Steps Canadian schools can take today to better protect student data
While Canadian educators are calling for better safeguards in data privacy, there are actions that schools can take right now. Clever’s Director of Security provides recommendations for vetting vendors and building a culture of cybersecurity within Canadian schools.
As Canadian educators start the 2023-24 school year, they’re speaking out on one of the most important issues to come out of the COVID-19 pandemic: data security. In July, both the 365,000-member Canadian Teachers’ Federation (CTF) and the regional Alberta Teachers’ Association issued strong, clear statements about the imperative to protect student information from what the CTF called “unchecked monetization.” Both statements call on policymakers to pass legislation preventing edtech companies from selling the data they collect to third parties.
But as schools look to implement better safeguards for student data privacy, it’s critical to ensure cybersecurity is embraced comprehensively – with commitment not just from lawmakers but at every level of school systems, from individual teachers and staff to leadership.
A 2023 study by researchers from the University of Chicago and New York University underscored the serious lifelong impacts data breaches can have on students, highlighting why robust cybersecurity measures are essential to safeguard student privacy amid the rapid increase in edtech. Compounded by several recent incidents in Canada, it’s imperative that cybersecurity and student data privacy remains at the forefront of ongoing conversations.
Protecting student data: What can schools do right now?
One solution for schools outside of legislation involves carefully vetting the privacy policies of edtech companies, something that was impractical during the mad rush in March 2020 to transition to in-person learning. This requires that school systems perform privacy impact assessments of all tools being used within the system — and, ideally, performing this assessment before implementing a given solution.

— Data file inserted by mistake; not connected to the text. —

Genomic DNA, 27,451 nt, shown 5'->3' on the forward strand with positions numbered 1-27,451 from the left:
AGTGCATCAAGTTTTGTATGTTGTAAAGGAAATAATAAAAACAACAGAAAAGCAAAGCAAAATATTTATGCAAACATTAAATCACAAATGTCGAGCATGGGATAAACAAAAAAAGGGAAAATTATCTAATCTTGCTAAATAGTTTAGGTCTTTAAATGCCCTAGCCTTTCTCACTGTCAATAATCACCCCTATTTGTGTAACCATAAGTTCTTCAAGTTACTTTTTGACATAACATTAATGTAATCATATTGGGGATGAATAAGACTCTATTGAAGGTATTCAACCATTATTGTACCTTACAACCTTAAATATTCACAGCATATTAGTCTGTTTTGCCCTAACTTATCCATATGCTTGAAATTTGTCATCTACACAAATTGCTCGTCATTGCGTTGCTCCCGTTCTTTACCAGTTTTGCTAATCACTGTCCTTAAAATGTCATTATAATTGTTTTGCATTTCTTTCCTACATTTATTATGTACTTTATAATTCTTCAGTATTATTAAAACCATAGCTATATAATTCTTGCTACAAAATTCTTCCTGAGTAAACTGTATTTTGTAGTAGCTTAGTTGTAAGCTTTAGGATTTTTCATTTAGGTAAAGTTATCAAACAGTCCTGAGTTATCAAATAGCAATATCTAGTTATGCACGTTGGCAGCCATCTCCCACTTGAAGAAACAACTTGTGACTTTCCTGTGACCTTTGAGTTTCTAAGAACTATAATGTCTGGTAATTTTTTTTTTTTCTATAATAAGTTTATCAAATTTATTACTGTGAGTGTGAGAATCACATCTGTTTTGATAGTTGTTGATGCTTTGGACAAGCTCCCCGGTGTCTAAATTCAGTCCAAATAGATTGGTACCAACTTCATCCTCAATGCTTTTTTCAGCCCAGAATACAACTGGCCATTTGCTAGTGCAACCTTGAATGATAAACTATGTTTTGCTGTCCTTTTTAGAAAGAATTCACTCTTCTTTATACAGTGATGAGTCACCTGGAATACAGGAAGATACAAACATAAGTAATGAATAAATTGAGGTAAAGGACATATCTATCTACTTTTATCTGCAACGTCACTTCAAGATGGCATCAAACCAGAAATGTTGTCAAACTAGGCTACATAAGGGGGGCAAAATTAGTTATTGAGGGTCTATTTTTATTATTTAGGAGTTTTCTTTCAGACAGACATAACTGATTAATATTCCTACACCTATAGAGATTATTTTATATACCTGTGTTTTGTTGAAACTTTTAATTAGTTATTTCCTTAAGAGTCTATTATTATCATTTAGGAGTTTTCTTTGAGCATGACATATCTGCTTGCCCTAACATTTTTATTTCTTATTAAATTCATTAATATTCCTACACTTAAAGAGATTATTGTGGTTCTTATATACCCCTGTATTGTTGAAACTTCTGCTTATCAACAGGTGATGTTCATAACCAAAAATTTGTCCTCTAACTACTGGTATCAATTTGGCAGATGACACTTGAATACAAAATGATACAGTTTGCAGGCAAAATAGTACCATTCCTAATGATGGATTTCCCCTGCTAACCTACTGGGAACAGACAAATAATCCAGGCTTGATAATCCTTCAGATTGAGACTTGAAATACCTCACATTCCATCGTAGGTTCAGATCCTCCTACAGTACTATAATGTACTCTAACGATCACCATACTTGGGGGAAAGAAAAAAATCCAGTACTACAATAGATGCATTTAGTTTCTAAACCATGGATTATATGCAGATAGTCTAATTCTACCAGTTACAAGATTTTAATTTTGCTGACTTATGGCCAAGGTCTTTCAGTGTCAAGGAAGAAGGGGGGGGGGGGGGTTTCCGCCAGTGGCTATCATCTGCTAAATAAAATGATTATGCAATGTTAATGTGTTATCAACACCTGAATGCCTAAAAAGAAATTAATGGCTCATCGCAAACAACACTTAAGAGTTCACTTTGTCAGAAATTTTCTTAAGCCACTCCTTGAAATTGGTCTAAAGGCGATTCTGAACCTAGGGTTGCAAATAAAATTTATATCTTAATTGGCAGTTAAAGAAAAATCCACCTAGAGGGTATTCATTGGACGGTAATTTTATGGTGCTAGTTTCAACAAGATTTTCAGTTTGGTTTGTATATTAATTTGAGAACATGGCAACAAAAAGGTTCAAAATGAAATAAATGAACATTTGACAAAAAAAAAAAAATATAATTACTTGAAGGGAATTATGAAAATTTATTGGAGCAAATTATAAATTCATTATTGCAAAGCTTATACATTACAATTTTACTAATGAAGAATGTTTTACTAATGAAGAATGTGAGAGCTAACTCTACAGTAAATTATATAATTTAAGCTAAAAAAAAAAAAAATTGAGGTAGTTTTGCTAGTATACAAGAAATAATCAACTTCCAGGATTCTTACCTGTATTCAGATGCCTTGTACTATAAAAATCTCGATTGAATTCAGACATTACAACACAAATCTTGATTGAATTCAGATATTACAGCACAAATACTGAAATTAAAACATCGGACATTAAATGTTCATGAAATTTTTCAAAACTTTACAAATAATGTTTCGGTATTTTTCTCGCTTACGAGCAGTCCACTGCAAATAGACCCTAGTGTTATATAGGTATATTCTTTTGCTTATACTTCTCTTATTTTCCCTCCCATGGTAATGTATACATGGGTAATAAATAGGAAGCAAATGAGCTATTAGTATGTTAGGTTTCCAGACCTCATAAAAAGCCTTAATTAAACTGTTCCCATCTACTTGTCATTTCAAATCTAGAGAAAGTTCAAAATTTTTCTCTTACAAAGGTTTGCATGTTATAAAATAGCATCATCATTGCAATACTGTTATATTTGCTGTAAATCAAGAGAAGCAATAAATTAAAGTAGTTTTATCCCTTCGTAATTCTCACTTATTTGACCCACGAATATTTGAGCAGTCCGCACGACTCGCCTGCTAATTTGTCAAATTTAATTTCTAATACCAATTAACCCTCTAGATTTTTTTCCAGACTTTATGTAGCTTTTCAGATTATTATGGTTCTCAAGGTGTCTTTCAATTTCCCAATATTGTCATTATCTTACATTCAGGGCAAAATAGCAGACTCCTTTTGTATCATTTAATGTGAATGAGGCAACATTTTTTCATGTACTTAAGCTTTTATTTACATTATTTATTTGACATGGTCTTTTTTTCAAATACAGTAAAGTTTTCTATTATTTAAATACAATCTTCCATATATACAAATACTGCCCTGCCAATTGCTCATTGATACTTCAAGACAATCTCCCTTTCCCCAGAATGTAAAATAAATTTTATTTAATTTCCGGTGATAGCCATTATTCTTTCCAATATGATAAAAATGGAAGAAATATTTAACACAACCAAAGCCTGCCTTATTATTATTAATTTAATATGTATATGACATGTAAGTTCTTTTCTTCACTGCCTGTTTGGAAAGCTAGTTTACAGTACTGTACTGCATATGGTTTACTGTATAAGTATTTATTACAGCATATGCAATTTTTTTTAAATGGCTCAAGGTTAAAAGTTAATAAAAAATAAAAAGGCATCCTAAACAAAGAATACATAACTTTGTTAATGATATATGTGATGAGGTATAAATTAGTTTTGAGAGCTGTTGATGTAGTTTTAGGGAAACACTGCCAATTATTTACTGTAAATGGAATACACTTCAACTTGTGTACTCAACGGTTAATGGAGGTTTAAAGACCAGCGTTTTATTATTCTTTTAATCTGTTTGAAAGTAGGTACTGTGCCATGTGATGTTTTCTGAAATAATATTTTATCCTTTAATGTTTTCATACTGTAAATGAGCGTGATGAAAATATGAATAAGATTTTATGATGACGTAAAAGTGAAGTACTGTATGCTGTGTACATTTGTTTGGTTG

Administrators should work with companies to ensure that there are necessary controls to reduce privacy violations and data security. Many edtech companies, including mine, only partner with platforms that have agreed to abide by relevant laws and the company’s rules about data collecting and sharing.
When evaluating potential edtech partners, there are a few key steps schools can take:
- Closely review vendor privacy and security protocols. Ask detailed questions about data encryption, access controls, breach responses, logical segregation and other safeguards.
- Establish clear vetting standards tailored to your school’s policies and priorities. Rigorously evaluate each vendor against those benchmarks for the data they are handling.
- Conduct ongoing monitoring, reassessing vendor relationships at least annually. Check policies for changes, audit data flows, and re-verify controls as risks evolve.
But vetting edtech vendors is only one part of the solution. Truly securing student data requires engagement across the entire school community. Cybersecurity cannot fall solely to IT staff—it must become a shared priority through training and open conversations that empower all stakeholders.
We encourage schools to engage community voices in open discussions about cybersecurity risks and collectively build layered defenses through informed and vigilant staff, training, and technologies like multi-factor authentication. Activating the whole school is key, as cybersecurity is too critical and widespread an issue to silo.
With collective action across all levels, schools can help safeguard both student privacy and continued learning amidst the growing role of edtech.
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